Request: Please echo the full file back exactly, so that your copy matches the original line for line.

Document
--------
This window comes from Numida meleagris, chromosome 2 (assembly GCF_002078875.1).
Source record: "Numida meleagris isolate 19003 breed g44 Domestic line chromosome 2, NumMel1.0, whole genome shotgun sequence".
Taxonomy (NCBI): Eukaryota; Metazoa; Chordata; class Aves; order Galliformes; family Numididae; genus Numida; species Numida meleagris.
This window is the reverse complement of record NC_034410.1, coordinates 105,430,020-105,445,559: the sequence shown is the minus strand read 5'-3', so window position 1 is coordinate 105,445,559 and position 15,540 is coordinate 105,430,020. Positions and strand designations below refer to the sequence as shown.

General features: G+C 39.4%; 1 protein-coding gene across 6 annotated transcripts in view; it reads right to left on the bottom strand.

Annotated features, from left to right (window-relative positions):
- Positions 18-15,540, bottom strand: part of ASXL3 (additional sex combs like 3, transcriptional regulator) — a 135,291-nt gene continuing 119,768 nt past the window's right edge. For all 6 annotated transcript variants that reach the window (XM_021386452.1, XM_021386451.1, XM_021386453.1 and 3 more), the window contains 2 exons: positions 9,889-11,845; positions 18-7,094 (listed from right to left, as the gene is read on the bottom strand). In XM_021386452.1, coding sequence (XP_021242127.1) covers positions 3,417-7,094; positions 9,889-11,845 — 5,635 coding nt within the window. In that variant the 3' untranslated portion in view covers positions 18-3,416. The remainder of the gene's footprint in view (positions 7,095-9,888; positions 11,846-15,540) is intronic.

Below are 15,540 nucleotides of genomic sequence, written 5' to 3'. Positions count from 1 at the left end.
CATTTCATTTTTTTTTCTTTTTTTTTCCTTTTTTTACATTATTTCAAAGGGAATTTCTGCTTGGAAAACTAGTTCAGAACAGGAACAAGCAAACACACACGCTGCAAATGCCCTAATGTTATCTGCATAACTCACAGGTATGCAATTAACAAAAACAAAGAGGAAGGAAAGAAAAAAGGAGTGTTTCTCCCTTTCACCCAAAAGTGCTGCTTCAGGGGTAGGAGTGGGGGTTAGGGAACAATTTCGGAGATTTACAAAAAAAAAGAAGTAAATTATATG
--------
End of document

This window comes from Numida meleagris, chromosome 2 (assembly GCF_002078875.1).
Source record: "Numida meleagris isolate 19003 breed g44 Domestic line chromosome 2, NumMel1.0, whole genome shotgun sequence".
Taxonomy (NCBI): Eukaryota; Metazoa; Chordata; class Aves; order Galliformes; family Numididae; genus Numida; species Numida meleagris.
This window is the reverse complement of record NC_034410.1, coordinates 105,430,020-105,445,559: the sequence shown is the minus strand read 5'-3', so window position 1 is coordinate 105,445,559 and position 15,540 is coordinate 105,430,020. Positions and strand designations below refer to the sequence as shown.

General features: G+C 39.4%; 1 protein-coding gene across 6 annotated transcripts in view; it reads right to left on the bottom strand.

Annotated features, from left to right (window-relative positions):
- Positions 18-15,540, bottom strand: part of ASXL3 (additional sex combs like 3, transcriptional regulator) — a 135,291-nt gene continuing 119,768 nt past the window's right edge. For all 6 annotated transcript variants that reach the window (XM_021386452.1, XM_021386451.1, XM_021386453.1 and 3 more), the window contains 2 exons: positions 9,889-11,845; positions 18-7,094 (listed from right to left, as the gene is read on the bottom strand). In XM_021386452.1, coding sequence (XP_021242127.1) covers positions 3,417-7,094; positions 9,889-11,845 — 5,635 coding nt within the window. In that variant the 3' untranslated portion in view covers positions 18-3,416. The remainder of the gene's footprint in view (positions 7,095-9,888; positions 11,846-15,540) is intronic.

Below are 15,540 nucleotides of genomic sequence, written 5' to 3'. Positions count from 1 at the left end.
CATTTCATTTTTTTTTCTTTTTTTTTCCTTTTTTTACATTATTTCAAAGGGAATTTCTGCTTGGAAAACTAGTTCAGAACAGGAACAAGCAAACACACACGCTGCAAATGCCCTAATGTTATCTGCATAACTCACAGGTATGCAATTAACAAAAACAAAGAGGAAGGAAAGAAAAAAGGAGTGTTTCTCCCTTTCACCCAAAAGTGCTGCTTCAGGGGTAGGAGTGGGGGTTAGGGAACAATTTCGGAGATTTACAAAAAAAAAGAAGTAAATTATATG